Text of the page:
13. 13. Why Are Large Deficits So Bad? <ul><li>Until the mid-1990s the deficit sopped up more than half the personal savings in this country, making that much less savings available to large corporate borrowers seeking funds for new plant and equipment </li></ul>12-41 Copyright  2002 by The McGraw-Hill Companies, Inc. All rights reserved.
    14. 14. Why Are Large Deficits So Good? <ul><li>On the positive side, budget deficits stimulate the economy </li></ul><ul><ul><li>The only problem is that we should not have needed this stimulus during the “prosperous” mid-to late 1980s when we were running huge deficits </li></ul></ul><ul><ul><li>We would do well to remember that John Maynard Keynes would have advocated running surpluses and paying off the debt during periods of prosperity </li></ul></ul>12-42 Copyright  2002 by The McGraw-Hill Companies, Inc. All rights reserved.
    15. 15. Will We Be Able to Balance Future Budgets ? <ul><li>The federal government finally managed to run a budget surplus in 1998 </li></ul><ul><ul><li>This was the first time since 1969 </li></ul></ul><ul><li>The congressional Budget Office forecasts a string of surpluses well into the new millennium </li></ul><ul><ul><li>Congressional Republicans and Democrats quickly proposed dueling plans to dispose of those surpluses with various combinations of tax cuts and spending increases </li></ul></ul><ul><ul><li>No elected official proposed slowing down the projected increases in Social Security spending </li></ul></ul>12-43 Copyright  2002 by The McGraw-Hill Companies, Inc. All rights reserved.
    16. 16. Will We Be Able to Balance Future Budgets? <ul><li>A recession, a decline in stock prices, a tax cut, or an increase in government spending programs can easily eliminate any surpluses and replace them with deficits </li></ul>12-44 Copyright  2002 by The McGraw-Hill Companies, Inc. All rights reserved.
    17. 17. <ul><li>After the year 2015, as the baby boom generation attains senior citizenship, the Social Security Trust Fund will be quickly depleted </li></ul><ul><ul><li>Unless the government has already raised Social Security taxes or cut benefits, the federal budget surplus will quickly become a large and growing deficit </li></ul></ul>
    18. 18. The Proposed Balanced Budget Amendment and the Line Item Veto <ul><li>Must we balance the budget each year? </li></ul><ul><ul><li>The government really tried to balance the budget each year into the early 1930s </li></ul></ul><ul><ul><li>The economic wisdom today tells us that we should have deficits in lean years and surpluses in fat years </li></ul></ul><ul><ul><ul><li>From 1961 through 1997 the government managed only one surplus </li></ul></ul></ul><ul><ul><ul><li>The national debt rose every year as we ran budget deficits in fat years </li></ul></ul></ul>12-45 Copyright  2002 by The McGraw-Hill Companies, Inc. All rights reserved.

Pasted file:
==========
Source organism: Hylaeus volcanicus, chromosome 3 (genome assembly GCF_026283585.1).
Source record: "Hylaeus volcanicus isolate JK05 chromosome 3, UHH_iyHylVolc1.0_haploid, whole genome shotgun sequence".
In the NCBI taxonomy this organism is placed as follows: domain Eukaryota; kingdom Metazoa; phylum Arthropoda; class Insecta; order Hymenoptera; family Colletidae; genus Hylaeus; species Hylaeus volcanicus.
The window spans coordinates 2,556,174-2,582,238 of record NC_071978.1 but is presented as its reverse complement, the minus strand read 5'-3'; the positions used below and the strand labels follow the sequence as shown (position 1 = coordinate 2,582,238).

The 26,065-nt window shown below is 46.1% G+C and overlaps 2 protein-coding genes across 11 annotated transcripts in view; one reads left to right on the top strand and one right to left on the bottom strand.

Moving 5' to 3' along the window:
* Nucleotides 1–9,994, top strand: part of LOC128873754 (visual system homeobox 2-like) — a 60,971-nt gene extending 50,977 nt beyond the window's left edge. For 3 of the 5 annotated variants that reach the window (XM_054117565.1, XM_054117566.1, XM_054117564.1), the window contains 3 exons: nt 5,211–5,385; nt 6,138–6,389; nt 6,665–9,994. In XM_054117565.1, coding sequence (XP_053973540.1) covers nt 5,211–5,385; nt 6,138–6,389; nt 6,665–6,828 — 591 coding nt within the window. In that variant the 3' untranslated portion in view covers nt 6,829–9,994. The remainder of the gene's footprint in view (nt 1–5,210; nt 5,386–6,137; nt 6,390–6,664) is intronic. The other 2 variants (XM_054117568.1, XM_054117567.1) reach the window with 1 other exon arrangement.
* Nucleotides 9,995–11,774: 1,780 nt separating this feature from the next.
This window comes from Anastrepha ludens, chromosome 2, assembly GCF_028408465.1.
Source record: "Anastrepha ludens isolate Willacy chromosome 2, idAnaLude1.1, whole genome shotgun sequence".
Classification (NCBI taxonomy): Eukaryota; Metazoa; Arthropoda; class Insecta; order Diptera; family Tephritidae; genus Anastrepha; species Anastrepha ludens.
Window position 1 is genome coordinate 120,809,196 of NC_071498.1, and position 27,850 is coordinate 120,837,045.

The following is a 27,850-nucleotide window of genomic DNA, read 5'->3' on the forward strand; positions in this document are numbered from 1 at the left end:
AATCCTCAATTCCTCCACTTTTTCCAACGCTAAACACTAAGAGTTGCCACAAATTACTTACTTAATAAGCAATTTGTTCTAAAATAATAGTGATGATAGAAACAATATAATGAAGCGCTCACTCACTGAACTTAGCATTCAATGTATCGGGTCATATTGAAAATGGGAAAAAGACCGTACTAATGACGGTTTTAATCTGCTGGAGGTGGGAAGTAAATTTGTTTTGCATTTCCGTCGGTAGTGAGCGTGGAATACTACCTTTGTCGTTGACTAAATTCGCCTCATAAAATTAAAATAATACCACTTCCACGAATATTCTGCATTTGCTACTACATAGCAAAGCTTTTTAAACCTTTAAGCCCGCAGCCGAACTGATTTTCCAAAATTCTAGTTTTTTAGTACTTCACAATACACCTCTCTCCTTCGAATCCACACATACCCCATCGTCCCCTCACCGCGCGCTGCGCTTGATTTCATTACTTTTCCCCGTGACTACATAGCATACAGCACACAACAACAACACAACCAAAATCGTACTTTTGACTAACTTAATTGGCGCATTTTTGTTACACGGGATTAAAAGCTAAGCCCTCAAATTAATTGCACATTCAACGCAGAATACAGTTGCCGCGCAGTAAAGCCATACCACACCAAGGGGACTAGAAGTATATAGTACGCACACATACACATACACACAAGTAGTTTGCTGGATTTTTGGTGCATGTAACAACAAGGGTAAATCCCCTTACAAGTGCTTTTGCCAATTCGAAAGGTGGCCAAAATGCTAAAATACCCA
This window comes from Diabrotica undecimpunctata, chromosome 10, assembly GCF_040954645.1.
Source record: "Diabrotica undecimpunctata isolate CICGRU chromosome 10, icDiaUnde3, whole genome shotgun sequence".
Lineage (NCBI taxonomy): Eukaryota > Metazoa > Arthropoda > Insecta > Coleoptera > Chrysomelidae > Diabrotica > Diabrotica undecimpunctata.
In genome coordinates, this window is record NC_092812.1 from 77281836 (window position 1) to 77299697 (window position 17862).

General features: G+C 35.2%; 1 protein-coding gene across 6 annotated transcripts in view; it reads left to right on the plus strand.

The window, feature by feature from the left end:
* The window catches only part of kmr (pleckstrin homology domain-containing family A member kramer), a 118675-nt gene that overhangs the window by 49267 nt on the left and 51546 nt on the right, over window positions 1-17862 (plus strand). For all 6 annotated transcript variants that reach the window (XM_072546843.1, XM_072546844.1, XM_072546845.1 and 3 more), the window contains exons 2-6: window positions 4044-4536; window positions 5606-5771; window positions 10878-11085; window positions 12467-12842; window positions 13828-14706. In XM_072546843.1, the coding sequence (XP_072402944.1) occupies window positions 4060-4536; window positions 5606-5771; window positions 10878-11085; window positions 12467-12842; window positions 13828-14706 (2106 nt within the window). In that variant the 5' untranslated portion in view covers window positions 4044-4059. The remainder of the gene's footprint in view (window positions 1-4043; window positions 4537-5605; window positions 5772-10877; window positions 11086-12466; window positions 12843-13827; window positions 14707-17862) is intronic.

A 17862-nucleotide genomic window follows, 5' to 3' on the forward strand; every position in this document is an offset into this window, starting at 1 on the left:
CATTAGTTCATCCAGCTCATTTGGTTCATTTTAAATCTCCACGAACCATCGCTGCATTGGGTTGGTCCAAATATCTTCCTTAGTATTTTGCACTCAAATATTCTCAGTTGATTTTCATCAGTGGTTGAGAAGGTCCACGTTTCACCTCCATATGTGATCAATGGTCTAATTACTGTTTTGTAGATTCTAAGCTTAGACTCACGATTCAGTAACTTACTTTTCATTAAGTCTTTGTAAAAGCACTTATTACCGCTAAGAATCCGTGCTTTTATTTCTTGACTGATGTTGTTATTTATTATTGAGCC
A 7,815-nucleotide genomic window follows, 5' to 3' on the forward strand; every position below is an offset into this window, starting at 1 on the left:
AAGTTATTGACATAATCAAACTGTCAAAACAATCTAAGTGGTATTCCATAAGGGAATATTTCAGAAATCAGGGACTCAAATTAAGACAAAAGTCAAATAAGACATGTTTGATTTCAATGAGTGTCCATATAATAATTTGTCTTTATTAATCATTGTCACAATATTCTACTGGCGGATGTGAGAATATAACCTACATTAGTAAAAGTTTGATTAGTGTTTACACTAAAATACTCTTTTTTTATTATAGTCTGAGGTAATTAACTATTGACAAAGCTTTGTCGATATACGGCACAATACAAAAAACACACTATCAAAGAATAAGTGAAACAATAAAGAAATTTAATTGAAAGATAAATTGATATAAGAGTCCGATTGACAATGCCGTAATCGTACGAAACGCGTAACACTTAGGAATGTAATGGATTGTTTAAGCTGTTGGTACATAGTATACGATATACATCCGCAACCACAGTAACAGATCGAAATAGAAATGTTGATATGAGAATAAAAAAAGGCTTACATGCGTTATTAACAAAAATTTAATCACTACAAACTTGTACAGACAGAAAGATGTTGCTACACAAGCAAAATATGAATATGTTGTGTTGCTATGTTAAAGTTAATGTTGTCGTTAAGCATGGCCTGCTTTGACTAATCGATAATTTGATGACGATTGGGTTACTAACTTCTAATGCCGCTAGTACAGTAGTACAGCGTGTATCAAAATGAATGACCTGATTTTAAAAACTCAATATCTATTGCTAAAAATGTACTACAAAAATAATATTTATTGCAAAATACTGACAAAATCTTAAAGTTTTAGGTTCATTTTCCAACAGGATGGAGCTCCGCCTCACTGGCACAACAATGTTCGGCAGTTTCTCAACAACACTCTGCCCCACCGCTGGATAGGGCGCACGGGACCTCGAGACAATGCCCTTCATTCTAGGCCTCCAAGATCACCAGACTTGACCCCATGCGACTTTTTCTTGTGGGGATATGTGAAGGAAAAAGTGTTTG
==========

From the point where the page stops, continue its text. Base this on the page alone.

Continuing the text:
19. 19. The Proposed Balanced Budget Amendment and the Line Item Veto <ul><li>The first step in passing a Constitutional amendment to balance the budget is a two-thirds vote in both houses of Congress </li></ul><ul><ul><li>Despite some very close votes in 1994, 1995, 1996, and 1997, the balanced budget amendment failed in one or the other houses of Congress </li></ul></ul><ul><ul><li>Most economists oppose such an amendment because it would put us in an economic straitjacket </li></ul></ul>12-46 Copyright  2002 by The McGraw-Hill Companies, Inc. All rights reserved.
    20. 20. Should the Budget be Balanced? <ul><li>Most economists don ’ t believe the government should be forced to run a balanced budget every year because this would undermine the role of taxes and transfers as automatic stabilizers. </li></ul><ul><li>Yet policy makers concerned about excessive deficits sometimes feel that rigid rules prohibiting—or at least setting an upper limit on—deficits are necessary. </li></ul>
    21. 21. The Federal Budget Deficit & The Business Cycle The budget deficit as a percentage of GDP tends to rise during recessions (indicated by shaded areas) and fall during expansions. These Deficits help end the recessions
    22. 22. Defining Surpluses and Debt <ul><li>A surplus is an excess of revenues over payments. </li></ul><ul><li>A deficit is a shortfall of revenues over payments. </li></ul>
    23. 23. The Definition of Debt and Assets <ul><li>Debt is accumulated deficits minus accumulated surpluses. </li></ul><ul><li>Deficits and surpluses are flow concepts. </li></ul><ul><li>Debt is a stock concept. </li></ul>
    24. 24. Long-Run Implications <ul><li>U.S. government budget accounting is calculated on the basis of fiscal years. </li></ul><ul><li>Persistent budget deficits have long-run consequences because they lead to an increase in public debt. </li></ul>
    25. 25. A String of Deficits 1970 1994 1996 1998 2000 2002 1972 1974 1976 1978 1980 1982 1984 1986 1988 1990 1992 Budget Surpluses Budget Deficits
    26. 26. The U.S. Government Has Always Been in Debt Except <ul><li>1835-36: Debt Free! – The U.S. was completely out of debt by 1835. </li></ul><ul><li>The Mexican-American War (1846-48) caused a four-fold increase in the debt </li></ul>